Over the past 150 years future views evolved of the business world that included far-reaching-concepts ahead of the time. However, these concepts were rooted in the technology of the day and were not achieved in the predicted time frame. The image below is a 1922 view of the future, for 1972, and is rooted in Radio technology.
History abounds with future images, speculations, scenarios and so on, of how new technologies will transform society. In retrospect, they often turn out to be wrong.
How the three Industrial Revolutions of the past 300 years spawned inventions (emerging technologies) that through successful piloting and adaption (by projects) were able to disrupt and mechanize existing industries, accelarate urbanization, and impact society at every possible level.
Digital [Technology] has transformed the ways in which customers discover, explore, buy, and engage with products and services, allowing them to transcend traditional channel boundaries (Forrester, 2016). An organization will become more adaptive (Adaptive Enterprise) in meeting the demands of its customers, by optimizing the use of its resources and ensuring the supply is matched to this and synchronized at all times.
Economies of scale, distribution strength, and brand don’t work anymore because digital technology has changed the dynamics of the markets in which you operate and the speed needed to remain competitive (Forrester, 2016). Whilst you still have a choice you need to act before the emerging technology disrupts your industry. The image below exemplifies how the steam engine completely disrupted each industry it entered, although the timespans between entries were measured in decades whereas today these are measured in years.
Innovation is not always about new and fresh ideas but typically starts with an existing emerging technology and then adjusts it and repurposes it for something new.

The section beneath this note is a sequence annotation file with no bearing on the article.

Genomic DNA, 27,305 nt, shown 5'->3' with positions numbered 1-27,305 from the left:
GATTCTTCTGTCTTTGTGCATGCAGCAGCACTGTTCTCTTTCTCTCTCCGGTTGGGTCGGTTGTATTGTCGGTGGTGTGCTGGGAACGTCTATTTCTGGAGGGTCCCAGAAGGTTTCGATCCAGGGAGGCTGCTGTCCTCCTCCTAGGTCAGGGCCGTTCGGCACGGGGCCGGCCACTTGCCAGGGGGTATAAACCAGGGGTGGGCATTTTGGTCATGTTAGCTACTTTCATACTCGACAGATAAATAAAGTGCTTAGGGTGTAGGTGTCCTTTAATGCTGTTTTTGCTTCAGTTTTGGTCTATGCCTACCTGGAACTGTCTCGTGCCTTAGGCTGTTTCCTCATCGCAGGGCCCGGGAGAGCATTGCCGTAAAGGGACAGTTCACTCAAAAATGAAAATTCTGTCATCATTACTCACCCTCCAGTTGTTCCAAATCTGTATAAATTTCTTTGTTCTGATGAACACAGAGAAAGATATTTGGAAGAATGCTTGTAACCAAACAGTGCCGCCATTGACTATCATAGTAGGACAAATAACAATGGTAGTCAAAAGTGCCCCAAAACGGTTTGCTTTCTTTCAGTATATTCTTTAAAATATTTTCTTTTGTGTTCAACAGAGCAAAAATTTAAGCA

The future rarely turns out as imagined. Typically, a future view is myopic and rooted in a singular technology of the day that will solve everything. However, it won't because of the limitations of the technology and how it is adapted. We need to take a more comprehensive view of the past and examine periods of transition.
How each Industrial Revolution spawned transformative projects (like the US Transcontinental Railroad, and Panama Canal) that were innovative and drove emerging technologies into existing industries which disrupted and changed them. New business and operating models had to be rapidly developed. These projects also spawned new opportunities, created new industries, and new businesses to dominate (monopolize) them.
Get there through transition and transformation but, pay very close attention to the lessons of the past and their impact at all levels.For example, the modern day equivalent of an Adaptive Enterprise, was created in May 1940 using the emerging technologies of the day. An organization more resilient to rapid and unpredictable change, is a 21st Century issue, and a goal many leaders aspire to today for their organizations.
Use these historical lessons to understand the scope of the transformation and changes, and how these were managed. With this understanding create an iterative transformation strategy that includes not just technology but the people (organization), and processes (like decision making).
For 300 years we have been imagining the future and realizing it through transformative projects which delivered solutions incorporating emerging technologies. This transformation journey has been taken before and should not be foreboding to an organization. We can take lessons from these historical periods, projects, and journeys to create a more comprehensive and compelling (iterative) transformation strategy for an organization.
For example, the image above highlights the transition of powered flight from steam engine to internal combustion engine. See how we can help you make this transformation journey through LFH Consulting Services.